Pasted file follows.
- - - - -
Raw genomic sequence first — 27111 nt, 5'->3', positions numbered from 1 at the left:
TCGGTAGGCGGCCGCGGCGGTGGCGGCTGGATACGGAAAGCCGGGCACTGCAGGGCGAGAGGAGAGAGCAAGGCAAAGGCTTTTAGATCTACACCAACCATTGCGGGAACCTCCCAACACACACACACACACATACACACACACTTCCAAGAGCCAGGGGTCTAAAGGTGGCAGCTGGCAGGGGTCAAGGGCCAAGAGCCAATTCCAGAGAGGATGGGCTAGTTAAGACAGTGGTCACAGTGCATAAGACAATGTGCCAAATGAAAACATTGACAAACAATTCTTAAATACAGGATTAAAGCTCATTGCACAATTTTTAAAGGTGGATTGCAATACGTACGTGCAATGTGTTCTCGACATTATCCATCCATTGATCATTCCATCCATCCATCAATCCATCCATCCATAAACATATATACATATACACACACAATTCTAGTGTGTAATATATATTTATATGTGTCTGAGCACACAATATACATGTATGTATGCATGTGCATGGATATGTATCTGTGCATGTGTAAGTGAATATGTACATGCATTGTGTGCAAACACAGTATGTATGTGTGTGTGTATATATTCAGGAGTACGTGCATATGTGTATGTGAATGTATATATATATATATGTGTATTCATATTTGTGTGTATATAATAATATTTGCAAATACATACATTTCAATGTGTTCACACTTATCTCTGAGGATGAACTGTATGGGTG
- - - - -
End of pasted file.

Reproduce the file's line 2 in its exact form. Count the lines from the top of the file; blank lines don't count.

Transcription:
TCGGTAGGCGGCCGCGGCGGTGGCGGCTGGATACGGAAAGCCGGGCACTGCAGGGCGAGAGGAGAGAGCAAGGCAAAGGCTTTTAGATCTACACCAACCATTGCGGGAACCTCCCAACACACACACACACACATACACACACACTTCCAAGAGCCAGGGGTCTAAAGGTGGCAGCTGGCAGGGGTCAAGGGCCAAGAGCCAATTCCAGAGAGGATGGGCTAGTTAAGACAGTGGTCACAGTGCATAAGACAATGTGCCAAATGAAAACATTGACAAACAATTCTTAAATACAGGATTAAAGCTCATTGCACAATTTTTAAAGGTGGATTGCAATACGTACGTGCAATGTGTTCTCGACATTATCCATCCATTGATCATTCCATCCATCCATCAATCCATCCATCCATAAACATATATACATATACACACACAATTCTAGTGTGTAATATATATTTATATGTGTCTGAGCACACAATATACATGTATGTATGCATGTGCATGGATATGTATCTGTGCATGTGTAAGTGAATATGTACATGCATTGTGTGCAAACACAGTATGTATGTGTGTGTGTATATATTCAGGAGTACGTGCATATGTGTATGTGAATGTATATATATATATATGTGTATTCATATTTGTGTGTATATAATAATATTTGCAAATACATACATTTCAATGTGTTCACACTTATCTCTGAGGATGAACTGTATGGGTG